It’s a rare treat to find a band who so easily transports listeners to another place. It’s even better when the experience is enhanced during their live sets. On multiple occasions while watching LA’s Spindrift perform, I’ve felt the transformative and utterly delightful power of their mostly instrumental and moody spaghetti western songs. The music is driven by its imagery, and surprisingly, it is done without the use of many lyrics.
“When I first started composing songs … I [always] saw it more as the instrumentals telling a story,” says Spindrift’s guitarist, Kirpatrick Thomas. “[The instrumentals] put you in a different place. For me, that was more important than what the lyrical content was.” Driven by ethereal melodies, Spindrift’s music paints a vivid picture of life in a romanticized Old West. During their show at The Garage last November, as they played through their set to a packed room and I stood on top of one of the booths to see over the sweaty masses, the performance became playful and one of the most memorable of any band I’ve seen. My friends and I staged fake gunfights, roped cattle, rode horses into the sunset, saved damsels in distress from railroad tracks and, of course, walked through imaginary saloon doors to shoot whiskey and claim a whore for the night. Sound absurd? I’m sure that’s how we looked, but as Spindrift played through their set, the film reel that clicked through my head was beyond epic.
It’s not surprising that Spindrift’s music has a cinematic quality—an interest in working in the film industry is actually what led Thomas to relocate Spindrift from Delaware to Los Angeles in 1998. “We weren’t breaking any ground as far as moving the band ahead with a following,” says Thomas. “We wanted to get involved with soundtrack composing. We decided the movie industry would be the place to get started with that.”
Their music has appeared in HBO’s East Bound and Down, Quentin Tarantino’s Hell Ride and their own film, The Legend of God’s Gun, based on their album of the same name. In 2012 alone, their music is set to appear in a new Christian Slater film called El Diablo and director Burke Roberts’ The Legend of the Widower Colby Wallace. Thomas says he believes that it is through the band’s extensive touring that they’ve landed such gigs. “I think [touring] is the only reason that people have chosen Spindrift as their act to score something or heard our music [and wanted] to place it in a film. I think those go hand in hand—playing live and refining your music, getting exposed and writing new material that’s awesome and creative,” says Thomas.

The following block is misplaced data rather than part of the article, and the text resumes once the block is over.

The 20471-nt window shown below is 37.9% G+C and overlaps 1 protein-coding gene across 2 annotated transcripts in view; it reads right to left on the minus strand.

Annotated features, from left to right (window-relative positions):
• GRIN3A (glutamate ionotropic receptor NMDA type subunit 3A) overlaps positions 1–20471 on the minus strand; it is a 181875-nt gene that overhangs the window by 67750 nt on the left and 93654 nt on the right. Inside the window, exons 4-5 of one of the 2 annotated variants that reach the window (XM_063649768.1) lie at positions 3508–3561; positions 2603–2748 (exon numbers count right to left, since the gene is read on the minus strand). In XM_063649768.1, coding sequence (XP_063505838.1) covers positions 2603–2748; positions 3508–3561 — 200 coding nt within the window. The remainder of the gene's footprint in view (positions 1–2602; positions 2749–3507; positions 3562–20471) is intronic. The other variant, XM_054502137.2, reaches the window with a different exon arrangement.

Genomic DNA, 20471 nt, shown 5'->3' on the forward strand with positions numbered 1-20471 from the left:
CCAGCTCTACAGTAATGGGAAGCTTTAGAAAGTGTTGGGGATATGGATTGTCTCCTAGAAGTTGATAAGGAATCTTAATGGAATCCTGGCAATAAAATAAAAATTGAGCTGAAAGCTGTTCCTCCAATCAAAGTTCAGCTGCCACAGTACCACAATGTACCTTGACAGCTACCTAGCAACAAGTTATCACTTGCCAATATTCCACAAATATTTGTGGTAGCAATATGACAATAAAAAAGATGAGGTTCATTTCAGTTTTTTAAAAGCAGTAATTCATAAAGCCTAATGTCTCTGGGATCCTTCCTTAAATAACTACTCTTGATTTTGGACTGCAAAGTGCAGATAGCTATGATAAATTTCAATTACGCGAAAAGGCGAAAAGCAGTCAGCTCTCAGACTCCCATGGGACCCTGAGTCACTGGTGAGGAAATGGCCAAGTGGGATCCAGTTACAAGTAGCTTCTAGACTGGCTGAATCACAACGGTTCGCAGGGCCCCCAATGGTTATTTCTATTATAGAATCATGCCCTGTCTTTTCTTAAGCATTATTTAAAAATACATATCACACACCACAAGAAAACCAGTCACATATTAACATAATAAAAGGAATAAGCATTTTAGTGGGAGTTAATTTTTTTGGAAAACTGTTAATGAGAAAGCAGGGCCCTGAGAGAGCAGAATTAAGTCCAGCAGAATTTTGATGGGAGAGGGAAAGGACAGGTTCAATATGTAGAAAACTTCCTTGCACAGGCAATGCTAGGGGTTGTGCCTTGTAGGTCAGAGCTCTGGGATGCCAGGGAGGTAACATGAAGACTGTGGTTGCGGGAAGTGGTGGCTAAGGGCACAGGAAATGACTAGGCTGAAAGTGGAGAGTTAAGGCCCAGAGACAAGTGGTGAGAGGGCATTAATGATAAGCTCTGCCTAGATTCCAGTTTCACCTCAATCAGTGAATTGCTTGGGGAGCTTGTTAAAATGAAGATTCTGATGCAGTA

The move to Southern California obviously opened the door to work on soundtracking, but Thomas says relocating from the East Coast to the western desert
also influenced the group’s sound. “When we moved to the desert, it redefined the whole thing and gave it purpose. It was the expanse and the myth of the desert that really helped us to identify with what we were trying to grasp beforehand.” Since the move, the band has had some significant lineup changes (many of which occurred in 2009) and currently consists of Henry Evans on bass, Luke Dawson on pedal steel and guitar, Sasha Vallely-Certik on vocals, mellosonic and flutes, and Utah native James Acton on drums and autoharp.
Although Spindrift has made a name for themselves with eerie, electric-based songs that score contemporary grindhouse films and westerns, Thomas says their newest material ventures off the dusty, beaten path. Thomas, who was sitting in his home-studio when I spoke with him, is currently at work on a new Spindrift album, which he hopes to release by fall of 2012. “This record is more of a home studio project, stripping down some of our qualities to make them more up-front, more intimate and close sounding,” he says. “I think it is a unique thing, kind of a crossover record. We are moving into more Western territory as far as folk, but still retaining some of that classic spaghetti western sound.”
Despite having a new record in the works, Thomas says it is unlikely that they will play many of the songs on their upcoming six-week tour because so many members have adjusted their instrumentation for it. Evans, who typically plays a double neck bass, learned to play a stand-up bass and Thomas says many of the tracks feature an acoustic instead of an electric guitar. “There are all kinds of minimalistic qualities on the new record that we are going to have to figure out how to adapt … to get it out to the same audience,” says Thomas.
On May 22, these psychedelic desert dwellers will return to The Garage at the tail end of their six-week headlining tour. Bring your boots, an imaginary rope and be ready to slap yourself onto an invisible saddle—Spindrift will take you on one hell of a ride.